Constant US$ millions Constant US$ millions Constant US$ millions Constant US$ millions Constant US$ millions Constant US$ millions
2016 2017 2018 2019 2020 2021
Earmarked 12,312 12,987 14,594 15,846 17,296 18,110
Unearmarked 2,898 2,864 3,015 2,587 3,408 2,693
Total 15,211 15,851 17,609 18,433 20,705 20,803
Unearmarked
funding as % of total
19% 18% 17% 14% 16% 13%
% change in
unearmarked funding
-1% 5% -14% 32% -21%

Source: Development Initiatives based on data provided bilaterally by UN agencies.

Notes: The calculations comprise earmarked and unearmarked humanitarian and humanitarian-related contributions given to the Food and Agriculture Organization (FAO), International Organization for Migration (IOM), UN Development Programme (UNDP), UN Office for the Coordination of Humanitarian Affairs (OCHA), UN High Commissioner for Refugees (UNHCR), UN International Children’s Emergency Fund (UNICEF), UN Relief and Works Agency for Palestine Refugees in the Near East (UNRWA), World Food Programme (WFP) and World Health Organization (WHO). 2021 data for IOM and 2020, as well as 2021 data for UNDP, is an estimation and not available at the time of writing. Data is in constant 2020 prices.

Quality funding refers to a range of funding characteristics that separately and in combination can enable more effective and efficient humanitarian responses. It includes the duration (e.g. multi-year), extent of earmarking, contractual quality and flexibility of grants (for instance, in terms of light reporting requirements and ease of agreeing no-cost extensions). Quality funding is one of the core priorities of the Grand Bargain 2.0, with a caucus, launched in March 2022, focusing on increasing the volume of multi-year funding provided by donors.[7]


Read more from DI about examples of good practice in providing quality funding to enhance the efficiency and effectiveness of programming.


In some areas, progress is evident. Analysis in the Global Humanitarian Assistance Report 2021 indicated that the volume of multi-year funding provided by donors has increased.[8] Responses to the Covid-19 pandemic drove change, with the Inter-Agency Standing Committee developing guidance in the Covid-19 response on the flexibility of funding passed to implementing partners, along with key messages on funding flexibility.[9] Yet, the desired critical mass of quality funding has not yet been realised, with very little of quality funding reported to be reaching local and national actors (see Box 4.2, Overhead cost allocation in the humanitarian sector).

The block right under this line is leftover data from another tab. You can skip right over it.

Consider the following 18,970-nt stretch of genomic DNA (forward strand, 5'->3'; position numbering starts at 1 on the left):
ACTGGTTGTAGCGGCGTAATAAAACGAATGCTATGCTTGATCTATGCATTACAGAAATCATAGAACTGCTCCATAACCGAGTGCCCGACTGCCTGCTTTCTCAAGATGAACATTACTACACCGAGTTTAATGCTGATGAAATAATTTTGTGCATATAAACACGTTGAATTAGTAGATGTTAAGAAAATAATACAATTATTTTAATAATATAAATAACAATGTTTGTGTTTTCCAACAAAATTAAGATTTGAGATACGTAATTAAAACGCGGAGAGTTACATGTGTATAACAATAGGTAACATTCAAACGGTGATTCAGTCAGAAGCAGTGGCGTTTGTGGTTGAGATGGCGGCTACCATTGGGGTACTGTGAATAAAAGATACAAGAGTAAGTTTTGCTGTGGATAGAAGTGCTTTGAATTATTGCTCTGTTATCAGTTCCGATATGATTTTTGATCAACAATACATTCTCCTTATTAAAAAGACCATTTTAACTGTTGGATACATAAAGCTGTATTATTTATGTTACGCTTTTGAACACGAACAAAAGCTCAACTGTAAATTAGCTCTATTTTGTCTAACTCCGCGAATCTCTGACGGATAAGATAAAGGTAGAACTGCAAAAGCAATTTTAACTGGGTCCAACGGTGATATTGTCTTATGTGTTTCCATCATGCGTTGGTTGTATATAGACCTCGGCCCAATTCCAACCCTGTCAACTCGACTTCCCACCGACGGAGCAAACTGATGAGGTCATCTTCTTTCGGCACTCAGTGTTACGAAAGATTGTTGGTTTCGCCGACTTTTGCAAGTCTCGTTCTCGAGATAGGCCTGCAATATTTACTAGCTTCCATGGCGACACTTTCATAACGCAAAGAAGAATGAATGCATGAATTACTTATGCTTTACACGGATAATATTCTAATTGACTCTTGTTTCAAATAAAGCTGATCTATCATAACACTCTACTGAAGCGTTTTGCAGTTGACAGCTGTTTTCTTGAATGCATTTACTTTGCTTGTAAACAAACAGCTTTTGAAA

Despite commitments within the Grand Bargain to a global target of 30% of donor funding to be provided unearmarked or softly earmarked, little progress has been made.[10] In 2021, the volume and proportion of funding provided unearmarked to UN agencies decreased, with the proportion of unearmarked funding falling to its lowest level since the signing of the Grand Bargain.

  • In 2021, unearmarked funding to nine UN agencies accounted for 13% of total funding received, the lowest percentage reported in six years. This reduction marks a return, following the rise in 2020 to 16%, to a steady trend of falling proportions of unearmarked funding since 2016.
  • The volume of funding that was unearmarked also reduced in 2021 to US$2.7 billion, a fall of US$715 million from 2020. This is the second-smallest volume of unearmarked funding provided in the last six years (volumes fell to US$2.6 billion in 2019) and lower than levels in 2016 (US$2.9 billion).
  • The decrease in the proportion of unearmarked funding in 2021 was primarily driven by a reduction in allocations to the World Health Organization, following a rapid increase in 2020 during the initial response to the Covid-19 pandemic. Unearmarked funding grew by US$615 million in 2020, and then fell in 2021 by US$630 million, returning to US$83 million, similar to levels pre-2020.
  • Unearmarked funding to the UN Relief and Works Agency for Palestine Refugees in the Near East also fell sharply in 2021, from US$568 million in 2020 to US$118 million in 2021. Levels in 2021 are far below the yearly average of US$726 million received between 2016 and 2020.

The distinct variation between agencies in the proportion of unearmarked funding received, evident in previous years, continued in 2021.

  • Three UN agencies report receiving 30% or more of their humanitarian funding as unearmarked or softly earmarked in 2021, in line with the Grand Bargain target: UN OCHA (51%, US$139 million), the UN High Commissioner for Refugees (36%, US$1.6 billion) and the UN Relief and Works Agency for Palestine Refugees in the Near East (30%, US$118 million).
  • Among agencies receiving a small proportion of their funding unearmarked in 2021, the World Health Organization received 6.3%, the World Food Programme 3.6%, and the Food and Agriculture Organization 2.0%.
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Box 4.3